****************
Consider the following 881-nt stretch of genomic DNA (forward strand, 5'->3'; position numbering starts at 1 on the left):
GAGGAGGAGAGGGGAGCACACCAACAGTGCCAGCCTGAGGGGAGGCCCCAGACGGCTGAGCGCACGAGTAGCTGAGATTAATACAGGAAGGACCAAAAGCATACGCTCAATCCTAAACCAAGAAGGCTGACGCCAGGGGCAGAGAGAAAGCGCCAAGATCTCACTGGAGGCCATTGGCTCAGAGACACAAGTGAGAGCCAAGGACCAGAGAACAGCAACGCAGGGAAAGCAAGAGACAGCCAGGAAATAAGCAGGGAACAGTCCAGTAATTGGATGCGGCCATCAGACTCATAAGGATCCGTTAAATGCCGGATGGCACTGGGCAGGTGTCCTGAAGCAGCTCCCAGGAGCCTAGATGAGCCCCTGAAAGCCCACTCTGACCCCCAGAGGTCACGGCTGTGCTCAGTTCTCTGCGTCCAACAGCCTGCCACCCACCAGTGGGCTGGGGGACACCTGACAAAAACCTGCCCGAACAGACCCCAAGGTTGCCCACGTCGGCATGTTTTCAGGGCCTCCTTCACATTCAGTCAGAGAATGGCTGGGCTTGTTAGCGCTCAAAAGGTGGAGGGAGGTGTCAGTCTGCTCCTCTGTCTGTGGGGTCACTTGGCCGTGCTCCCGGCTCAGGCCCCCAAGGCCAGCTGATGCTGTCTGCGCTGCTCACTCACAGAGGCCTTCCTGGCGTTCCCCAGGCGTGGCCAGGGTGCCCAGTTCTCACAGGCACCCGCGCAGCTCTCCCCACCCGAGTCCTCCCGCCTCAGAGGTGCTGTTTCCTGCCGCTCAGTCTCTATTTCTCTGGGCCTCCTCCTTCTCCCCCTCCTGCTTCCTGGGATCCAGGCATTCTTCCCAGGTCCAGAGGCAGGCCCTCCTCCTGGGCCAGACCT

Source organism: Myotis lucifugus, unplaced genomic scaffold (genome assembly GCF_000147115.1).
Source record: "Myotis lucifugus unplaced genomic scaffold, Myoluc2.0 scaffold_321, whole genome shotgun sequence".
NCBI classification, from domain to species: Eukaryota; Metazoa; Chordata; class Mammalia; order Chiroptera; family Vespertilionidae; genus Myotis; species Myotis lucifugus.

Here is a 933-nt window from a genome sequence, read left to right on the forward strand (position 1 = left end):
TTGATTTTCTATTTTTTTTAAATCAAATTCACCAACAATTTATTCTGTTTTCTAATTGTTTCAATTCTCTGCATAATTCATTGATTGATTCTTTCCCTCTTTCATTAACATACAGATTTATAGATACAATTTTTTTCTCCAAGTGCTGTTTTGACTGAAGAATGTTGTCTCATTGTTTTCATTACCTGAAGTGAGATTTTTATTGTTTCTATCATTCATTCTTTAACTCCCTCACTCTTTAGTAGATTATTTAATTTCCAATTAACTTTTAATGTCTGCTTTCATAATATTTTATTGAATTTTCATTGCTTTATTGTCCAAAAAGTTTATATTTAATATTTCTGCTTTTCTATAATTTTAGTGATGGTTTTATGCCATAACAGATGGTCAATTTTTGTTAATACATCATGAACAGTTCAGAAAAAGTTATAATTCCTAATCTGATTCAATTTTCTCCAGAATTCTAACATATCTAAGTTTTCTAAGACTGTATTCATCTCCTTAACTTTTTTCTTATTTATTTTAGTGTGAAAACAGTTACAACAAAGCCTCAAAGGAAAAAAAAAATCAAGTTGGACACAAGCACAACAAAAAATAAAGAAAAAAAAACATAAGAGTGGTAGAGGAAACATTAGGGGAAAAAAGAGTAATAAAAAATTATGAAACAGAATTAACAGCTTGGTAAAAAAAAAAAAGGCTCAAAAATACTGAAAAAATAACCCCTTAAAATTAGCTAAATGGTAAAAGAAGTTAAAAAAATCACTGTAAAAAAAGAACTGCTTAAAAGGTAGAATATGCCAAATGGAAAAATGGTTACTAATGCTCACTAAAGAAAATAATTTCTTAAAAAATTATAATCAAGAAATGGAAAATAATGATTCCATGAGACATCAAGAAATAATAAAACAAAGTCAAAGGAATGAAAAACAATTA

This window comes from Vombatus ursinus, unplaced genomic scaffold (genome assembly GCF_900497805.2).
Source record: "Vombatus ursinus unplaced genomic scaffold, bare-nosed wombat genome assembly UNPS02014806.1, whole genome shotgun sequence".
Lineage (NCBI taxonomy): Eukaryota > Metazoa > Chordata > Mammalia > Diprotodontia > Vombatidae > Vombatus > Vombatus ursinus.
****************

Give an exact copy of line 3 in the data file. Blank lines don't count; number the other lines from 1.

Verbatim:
Source organism: Myotis lucifugus, unplaced genomic scaffold (genome assembly GCF_000147115.1).